The Fresh Loaf

News & Information for Amateur Bakers and Artisan Bread Enthusiasts

What happens to dough once it is flattened (or rolled out) and left over time?

giyad's picture
giyad

What happens to dough once it is flattened (or rolled out) and left over time?

Does anyone know what happens to dough that is flattened or rolled out but then left for a day?  What does the yeast do, what happens to the dough itself?

I rolled out some dough and didn't end up using it all, so I put 2 of them in the fridge but left them rolled out.  When I took them out of the fridge and let them come to room temperature, I noticed the dough had only very slightly contracted, but pretty much kept the shape of when I rolled it out.  However, I noticed that the dough had become much more elastic than it was before, so when I worked with it, it was very easy to get it extremely thin without really breaking it.

My question is, why did that happen?  Is this common practice in certain types of baking where you want to really stretch out the dough?

Sorry I'm new to baking and found this kind of fascinating, just would like to know why this happens.  Personally I think it has to do with the fact that it cools down much quicker when its flattened, so it would be the same as if I had left a ball of dough out for maybe 30 minutes longer, but thats just my guess, would love to hear what people think.

mwilson's picture
mwilson

Gluten aligns itself over time creating a stronger network. Also the dough will continue to ferment creating a build up of organic acids. Acidity causes the gluten to tense up and so the dough becomes more elastic. The fact that it's rolled out doesn't really matter.

Plenty of great articles to read over at SFBI

Michael

giyad's picture
giyad

Thanks!

 

breaducation's picture
breaducation

Are you sure you meant elastic? It sounds like what you are talking about is extensibility(The ease of the dough to be stretched). If a dough is highly extensible then it can be stretched out very easily which sounds like what you are describing. An elastic dough is one that resists being stretched.

If your dough is indeed extensible than it is because resting the dough allows the gluten to relax.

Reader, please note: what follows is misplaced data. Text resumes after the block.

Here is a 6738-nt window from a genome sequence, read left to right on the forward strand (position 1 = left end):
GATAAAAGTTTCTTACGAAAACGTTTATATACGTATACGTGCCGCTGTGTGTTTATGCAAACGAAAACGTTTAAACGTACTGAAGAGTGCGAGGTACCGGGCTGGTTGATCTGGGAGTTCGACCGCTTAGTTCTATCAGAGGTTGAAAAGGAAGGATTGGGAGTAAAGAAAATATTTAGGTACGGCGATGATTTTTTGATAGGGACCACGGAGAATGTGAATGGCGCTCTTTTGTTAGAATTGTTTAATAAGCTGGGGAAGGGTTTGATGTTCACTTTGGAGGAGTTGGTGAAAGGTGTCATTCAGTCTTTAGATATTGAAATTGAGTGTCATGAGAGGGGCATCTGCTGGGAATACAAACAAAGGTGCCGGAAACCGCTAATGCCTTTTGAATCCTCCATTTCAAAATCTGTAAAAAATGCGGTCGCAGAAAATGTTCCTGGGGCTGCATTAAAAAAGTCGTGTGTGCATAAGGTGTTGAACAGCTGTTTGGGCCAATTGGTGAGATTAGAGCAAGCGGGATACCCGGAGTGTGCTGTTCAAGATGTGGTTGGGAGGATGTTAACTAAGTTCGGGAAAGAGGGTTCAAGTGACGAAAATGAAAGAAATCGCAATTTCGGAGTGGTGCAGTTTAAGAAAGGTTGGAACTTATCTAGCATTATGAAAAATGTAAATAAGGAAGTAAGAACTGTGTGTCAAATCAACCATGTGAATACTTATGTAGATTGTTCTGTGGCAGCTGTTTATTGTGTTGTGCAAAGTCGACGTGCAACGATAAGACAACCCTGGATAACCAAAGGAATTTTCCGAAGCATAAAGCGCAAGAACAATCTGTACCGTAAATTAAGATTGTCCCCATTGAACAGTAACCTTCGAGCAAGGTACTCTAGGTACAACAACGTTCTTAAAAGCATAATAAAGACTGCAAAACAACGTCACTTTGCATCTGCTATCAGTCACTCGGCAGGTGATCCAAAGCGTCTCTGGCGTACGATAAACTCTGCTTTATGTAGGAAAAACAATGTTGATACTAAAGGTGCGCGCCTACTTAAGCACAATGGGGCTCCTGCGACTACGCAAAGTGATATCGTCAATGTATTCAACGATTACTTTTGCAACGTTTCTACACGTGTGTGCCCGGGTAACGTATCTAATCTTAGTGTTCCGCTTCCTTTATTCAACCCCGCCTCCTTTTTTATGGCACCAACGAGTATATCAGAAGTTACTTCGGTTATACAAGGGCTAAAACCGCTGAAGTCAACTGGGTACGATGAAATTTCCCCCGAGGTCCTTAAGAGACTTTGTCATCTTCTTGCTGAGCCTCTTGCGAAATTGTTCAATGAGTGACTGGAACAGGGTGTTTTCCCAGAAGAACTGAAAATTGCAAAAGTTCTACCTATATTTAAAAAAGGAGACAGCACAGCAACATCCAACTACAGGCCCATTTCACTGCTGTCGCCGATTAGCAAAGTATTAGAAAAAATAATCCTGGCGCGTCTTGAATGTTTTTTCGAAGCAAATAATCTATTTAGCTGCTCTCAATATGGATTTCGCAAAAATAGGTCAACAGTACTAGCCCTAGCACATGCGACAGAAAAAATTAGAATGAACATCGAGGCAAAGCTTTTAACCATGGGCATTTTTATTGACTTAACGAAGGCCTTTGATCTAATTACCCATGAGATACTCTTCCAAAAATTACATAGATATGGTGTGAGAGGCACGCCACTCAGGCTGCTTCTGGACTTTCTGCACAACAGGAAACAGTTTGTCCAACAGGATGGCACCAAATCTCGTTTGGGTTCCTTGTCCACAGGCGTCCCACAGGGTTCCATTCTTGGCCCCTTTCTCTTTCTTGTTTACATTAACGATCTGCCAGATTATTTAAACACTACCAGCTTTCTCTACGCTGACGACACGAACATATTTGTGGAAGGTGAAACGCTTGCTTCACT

giyad's picture
giyad

you're absolutely right, I meant extensible then... it was very easily stretched.  Does this happen only when the dough is flattened or even when it is rising in a ball?

flournwater's picture
flournwater

The extensibility of the dough can be expected to increase as it ferments, whether it's rolled out or formed  into a "ball" (boule).

It's simply a factor of the previously described process of gluten strands aligning and the dough relaxing into a balanced state.

As mwilson pointed out above: "The fact that it's rolled out doesn't really matter."

giyad's picture
giyad

Cool, well what about time?  Does the fact that its flat increase the speed at which it ferments, or is shape not a factor?

dabrownman's picture
dabrownman

does allow the dough to be stretched and made thinner (extensibility) without it tearing or shrinking back (elastic) which is why many pizza dough recipes call for the dough to rest in the fridge overnight so that it can be stretched very thin for thin crust pizza.  I'm guessing that the flat bread you had, after resting it in the fridge, would hae made some very fine flat bread too.

mwilson's picture
mwilson

Increased extensibility can too be expected for three reasons.

  • Gluten relaxing
  • Gluten aligning
  • Protease activity

As dough ferments you can expect an increase in both extensibility and elasticity. Ultimately a good dough is one that is well balanced between these properties. Increasing both allows for a fuller and more voluminous bread.

Increased elasticity can be attributed to:

  • A more organised gluten network through natural aligning. (Passive development)
  • Development of acidity through fermentation

I suggest that anyone interested in dough rheology read the article on Dough Strength at SFBI. It's a great read.

Michael

giyad's picture
giyad

Absolutely it tasted great, but it ended up becoming thinner than I had wanted just because as I tried to lift it off the plastic it would stretch and get thinner until i layed it on the pillow to shape it.  This is all very interesting stuff, enjoying learning about how gluten works